16: The Chemical Activity of the Components of a Solution
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We are frequently interested in equilibrium processes that occur in a solution at a constant temperature. If we are able to find the activities of the species making up the solution, we can describe the thermodynamics of such processes. Many experimental methods have been developed for the measurement of the activities of species in solution. In general, the accurate measurement of chemical activities is experimentally exacting. In this chapter, we consider some of the basic concepts involved. We focus primarily on molecular solvents and solutes; that is, neutral molecules that exist as such in solution. We introduce a simplified model, called the ideal solution model, which is often a useful approximation, particularly for dilute solutions. In Sections 16.16-16.18, we touch on the special issues that arise when we consider the activities of dissolved ions.
- 16.1: Solutions Whose Components are in Equilibrium with Their Own Gases
- One way to find activities is to find the composition and pressure of the gas phase that is in equilibrium with the solution. If the gases are not ideal, we also need experimental data on the partial molar volumes of the components in the gas phase. Collecting such data is feasible for solutions of volatile molecular liquids. For solutions of electrolytes or other non-volatile components, other methods are required.
- 16.2: Raoult's Law and Ideal Solutions
- An ideal solution is a homogeneous liquid solution that is at equilibrium with an ideal-gas solution in which the vapor pressure of each component satisfies Raoult’s law that asserts a relationship among the gas- and solution-phase mole fractions of the solute, the vapor pressure of the pure liquid, and the pressure of the system.
- 16.8: When the Solute Obeys Henry's Law, the Solvent Obeys Raoult's Law
- When the solute obeys Henry’s law and the solvent behaves as an ideal gas in the gas phase above its solution, the solvent obeys Raoult’s law.
- 16.9: Properties of Ideal Solutions
- We have found the chemical potential of any component in an ideal solution. Now let us find some other thermodynamic properties of an ideal solution. The value of an extensive thermodynamic property of the solution will be the sum of the values of that property for the separate pure components plus the change that occurs when these components are mixed.
- 16.11: Colligative Properties - Freezing-point Depression
- The freezing point of a pure solvent, at a specified pressure, is the temperature at which the chemical potential of the pure-solid solvent is equal to the chemical potential of the pure-liquid solvent. The freezing point of a solution is the temperature at which the chemical potential of the pure-solid solvent is equal to the chemical potential of the solution-phase solvent. The freezing point of the solution is less than the freezing point of the pure solvent; this difference is the freezing-p
- 16.12: Colligative Properties - Osmotic Pressure
- The phenomena of boiling-point elevation and freezing-point depression involve relationships between composition and equilibrium temperature—at constant system pressure. We turn now to a phenomenon, osmotic pressure, which involves a relationship between composition and equilibrium pressure—at constant system temperature.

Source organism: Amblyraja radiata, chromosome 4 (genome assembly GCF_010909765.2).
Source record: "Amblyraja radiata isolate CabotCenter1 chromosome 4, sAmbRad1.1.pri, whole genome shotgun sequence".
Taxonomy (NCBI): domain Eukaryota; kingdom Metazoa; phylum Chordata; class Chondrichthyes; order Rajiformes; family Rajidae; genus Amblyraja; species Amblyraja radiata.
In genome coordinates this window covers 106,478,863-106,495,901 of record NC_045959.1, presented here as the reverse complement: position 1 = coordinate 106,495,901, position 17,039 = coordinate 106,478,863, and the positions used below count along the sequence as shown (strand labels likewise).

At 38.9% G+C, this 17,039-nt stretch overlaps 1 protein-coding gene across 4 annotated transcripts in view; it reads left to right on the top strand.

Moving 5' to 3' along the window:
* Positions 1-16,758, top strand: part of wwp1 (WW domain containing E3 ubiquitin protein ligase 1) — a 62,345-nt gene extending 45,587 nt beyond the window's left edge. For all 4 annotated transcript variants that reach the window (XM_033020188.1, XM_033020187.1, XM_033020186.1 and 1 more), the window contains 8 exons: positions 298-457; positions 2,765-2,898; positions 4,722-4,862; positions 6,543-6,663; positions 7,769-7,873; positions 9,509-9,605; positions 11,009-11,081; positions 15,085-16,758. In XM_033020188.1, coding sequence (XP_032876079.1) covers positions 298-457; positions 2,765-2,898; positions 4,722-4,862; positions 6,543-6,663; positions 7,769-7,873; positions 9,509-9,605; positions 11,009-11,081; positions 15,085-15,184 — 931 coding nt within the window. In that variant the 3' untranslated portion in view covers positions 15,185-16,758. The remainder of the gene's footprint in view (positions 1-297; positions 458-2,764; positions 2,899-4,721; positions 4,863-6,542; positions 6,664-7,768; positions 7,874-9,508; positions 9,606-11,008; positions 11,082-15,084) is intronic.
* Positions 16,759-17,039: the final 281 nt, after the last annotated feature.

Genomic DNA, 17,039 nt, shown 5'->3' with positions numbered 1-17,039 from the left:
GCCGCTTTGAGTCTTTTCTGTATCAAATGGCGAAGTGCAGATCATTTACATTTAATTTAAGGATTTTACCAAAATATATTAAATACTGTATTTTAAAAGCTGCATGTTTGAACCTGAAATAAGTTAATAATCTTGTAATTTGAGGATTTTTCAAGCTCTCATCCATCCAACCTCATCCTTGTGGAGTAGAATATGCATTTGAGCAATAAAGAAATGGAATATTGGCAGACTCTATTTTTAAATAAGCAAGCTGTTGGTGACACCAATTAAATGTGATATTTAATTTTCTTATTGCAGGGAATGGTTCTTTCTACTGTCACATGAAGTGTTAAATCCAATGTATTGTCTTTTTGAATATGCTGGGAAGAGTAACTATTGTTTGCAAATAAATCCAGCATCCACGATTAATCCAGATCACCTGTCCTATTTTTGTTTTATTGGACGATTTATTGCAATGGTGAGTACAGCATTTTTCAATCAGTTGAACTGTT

- 16.13: Colligative Properties - Solubility of a Solute in an Ideal Solution
- Although the result has few practical applications, we can also use these ideas to calculate the solubility of a solid solute in an ideal solution. The arguments are similar to those we used to estimate the freezing-point depression of a solution. The freezing point of a solution is the temperature at which the solution is in equilibrium with its pure-solid solvent. The solubility of a solute is the mole fraction of the solute in a solution that is at equilibrium with pure-solid solute.
- 16.14: Colligative Properties - Solubility of a Gas
- That the solubilities of gases generally decrease with increasing temperature is a well-known experimental observation. It stands in contrast to the observation that the solubilities of liquid or solid—at P and T —substances generally increase with increasing temperature. Our analysis of gas solubility provides a satisfying theoretical interpretation for an experimental observation which otherwise appears to be counterintuitive.
- 16.17: Activities of Electrolytes - The Mean Activity Coefficient
- we cannot determine the activity or activity coefficient for an individual ion experimentally. The mean activity coefficient can be determined experimentally as a function of molality, but the individual activity coefficients cannot. It is common to present the results of activity measurements on electrolytic solutions as a table or a graph that shows the mean activity coefficient as a function of the salt molality. Debyend Hückel developed such a theory.
- 16.18: Activities of Electrolytes - The Debye-Hückel Theory
- The Debye-Hückel theory leads to an equation for the activity coefficient of an ion in solution. The theory gives accurate values for the activity of an ion in very dilute solutions. As salt concentrations become greater, the accuracy of the Debye-Hückel model decreases. As a rough rule of thumb, the theory gives useful values for the activity coefficients of dissolved ions in solutions whose total salt concentrations are less than about 0.01 molal. The theory is based on an electrostatic model.
Thumbnail: The Effect of Solution Formation on Entropy. (CC BY-SA-NC; anonymous by request)